The innovators behind plant-based tuna brand Good Catch describe themselves as ‘culinary rebels with a cause’.
Founded by brothers Derek and Chard Sarno, the US-based brand aims to help protect the ocean’s resources, while providing plant-based protein options for consumers.
Good Catch has yet to undertake a life cycle sustainability assessment to evaluate all environmental, social and economic impacts of the brand. However, Derek Sarno – who heads up plant-based innovation for Tesco and launched the retailer’s plant-based Wicked Kitchen line in 2018 – said he believes the brand’s ‘biggest environmental benefit’ is that ‘nothing dies’.
“Good Catch doesn’t require the killing of tuna in order to provide a high-protein meal,” Derek told FoodNavigator.
A six-legume blend
Good Catch makes it tuna substitute from a blend of six legumes: peas, chickpeas, lentils, soy, fava beans, and navy beans. The addition of algae and seaweed extracts provide a ‘clean ocean flavour’ without the accompanying odour, explained Derek.
“We found these legumes, when blended in the perfect proprietary ratios, render an amazing texture resembling the exact flakiness of seafood,” noted the firm.
Elaborating on the importance of texture, Derek said the team worked on the texture of the product ‘for about a year’. “The texture of tuna is what makes it unique. The proteins are finely layered, and we wanted to get that right.”
From a nutrition standpoint, the legumes bring ‘a similar punch of protein’ compared to conventional tuna, and algae oil also provides omega-3s, we were told.
One-hundred grams of Good Catch’s plain SKU contains 109 kcal, 19g protein, 3g fat, and 1.4g salt.
Hitting the tuna aisle at Tesco
Good Catch has three flavours of plant-based tuna, all of which are hitting the tuna aisle at Tesco in the UK. The plant-based tuna varieties have an RRP of £2.50 per 94g pouch.
“Our ‘Naked in Water’ [SKU] is just how it sounds,” Derek told this publication, “a very simple ingredient that be used like-for-like with traditional tuna recipes, salads, sandwiches and the like”.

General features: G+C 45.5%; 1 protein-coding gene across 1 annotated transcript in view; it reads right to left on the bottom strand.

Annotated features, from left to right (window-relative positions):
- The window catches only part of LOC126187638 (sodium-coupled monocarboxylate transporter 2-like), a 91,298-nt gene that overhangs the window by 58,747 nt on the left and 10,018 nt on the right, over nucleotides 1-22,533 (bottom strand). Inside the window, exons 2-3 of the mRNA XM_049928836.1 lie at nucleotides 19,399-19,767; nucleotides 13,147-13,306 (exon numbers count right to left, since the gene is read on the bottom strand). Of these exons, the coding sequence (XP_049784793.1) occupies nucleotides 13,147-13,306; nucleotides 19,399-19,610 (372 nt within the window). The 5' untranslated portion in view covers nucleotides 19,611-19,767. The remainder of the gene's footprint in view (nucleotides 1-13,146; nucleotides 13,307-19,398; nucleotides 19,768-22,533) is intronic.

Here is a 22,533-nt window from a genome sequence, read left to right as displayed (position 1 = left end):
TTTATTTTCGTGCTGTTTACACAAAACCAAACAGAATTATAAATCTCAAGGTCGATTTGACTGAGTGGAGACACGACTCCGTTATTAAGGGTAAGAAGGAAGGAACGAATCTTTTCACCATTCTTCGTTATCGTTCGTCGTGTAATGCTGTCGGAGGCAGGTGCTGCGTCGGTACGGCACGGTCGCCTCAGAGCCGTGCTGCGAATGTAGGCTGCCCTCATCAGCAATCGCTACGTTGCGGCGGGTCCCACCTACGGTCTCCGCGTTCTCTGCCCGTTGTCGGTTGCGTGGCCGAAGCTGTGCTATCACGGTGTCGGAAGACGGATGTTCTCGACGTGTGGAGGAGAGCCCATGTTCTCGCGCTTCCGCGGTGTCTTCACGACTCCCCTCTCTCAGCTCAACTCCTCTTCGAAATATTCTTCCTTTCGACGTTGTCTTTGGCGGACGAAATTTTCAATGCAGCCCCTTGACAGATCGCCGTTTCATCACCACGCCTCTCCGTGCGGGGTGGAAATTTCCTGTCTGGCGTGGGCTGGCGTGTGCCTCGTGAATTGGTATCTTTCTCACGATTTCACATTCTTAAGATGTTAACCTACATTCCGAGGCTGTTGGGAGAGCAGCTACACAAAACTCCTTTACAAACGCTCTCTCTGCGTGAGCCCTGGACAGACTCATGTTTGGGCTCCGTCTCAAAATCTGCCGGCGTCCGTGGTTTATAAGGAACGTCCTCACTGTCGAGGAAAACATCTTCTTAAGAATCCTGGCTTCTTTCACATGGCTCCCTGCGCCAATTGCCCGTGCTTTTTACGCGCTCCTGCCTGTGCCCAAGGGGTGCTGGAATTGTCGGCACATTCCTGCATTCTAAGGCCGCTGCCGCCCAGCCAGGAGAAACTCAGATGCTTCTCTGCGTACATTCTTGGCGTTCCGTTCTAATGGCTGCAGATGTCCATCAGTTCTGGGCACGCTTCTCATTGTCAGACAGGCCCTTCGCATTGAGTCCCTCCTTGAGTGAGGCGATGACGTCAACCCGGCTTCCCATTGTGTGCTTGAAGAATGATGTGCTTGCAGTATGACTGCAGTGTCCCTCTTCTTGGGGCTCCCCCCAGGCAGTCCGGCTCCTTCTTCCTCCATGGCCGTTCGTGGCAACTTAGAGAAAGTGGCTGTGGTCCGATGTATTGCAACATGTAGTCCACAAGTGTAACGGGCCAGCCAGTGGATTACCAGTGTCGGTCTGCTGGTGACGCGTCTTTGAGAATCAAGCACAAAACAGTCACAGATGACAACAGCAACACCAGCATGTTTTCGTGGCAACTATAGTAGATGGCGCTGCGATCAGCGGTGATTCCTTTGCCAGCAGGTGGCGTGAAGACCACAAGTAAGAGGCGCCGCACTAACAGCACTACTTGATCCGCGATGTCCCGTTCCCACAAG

Two flavoured varieties – Mediterranean-inspired and Oil & Herb – are ‘dressed and ready to eat’ right out of the pouch, he continued, “whether with crackers for an on-the-go lunch or on a salad for a protein boost”.
The decision to launch in the tuna aisle follows on from Wicked Kitchen’s placement in Tesco’s meat aisles, Derek explained. “To put it in front of the masses. This is vegan food made for meat and fish eaters! Easy swap without compromise or having to kill an animal.”
Expanding with investment
The Tesco launch represents Good Catch’s first commercialisation partnership outside of the US.
“We launched in the US market in February 2019, so it’s been a year,” said Derek, “and things are going incredibly well.”
The Tesco launch follows on from an announcement by Good Catch’s parent company, Gathered Foods, which raised over $32m (€28.8m) in a Series B financing round earlier this month. The round was led by industry players such as Greenleaf Foods and the venture arm of General Mills, 301 INC.
Other participants included Stray Dog Capital, Rocana Ventures, Almanac Investments, CPT Capital, and New Crop Capital.
According to Gathered Foods, the funds will be used for expansion across North America, and into Europe and Asia. It also plans to open a manufacturing facility and launch new products and foodservice channels this year.
“The goal is to make Good Catch accessible and available to everyone,” noted the firm at the time.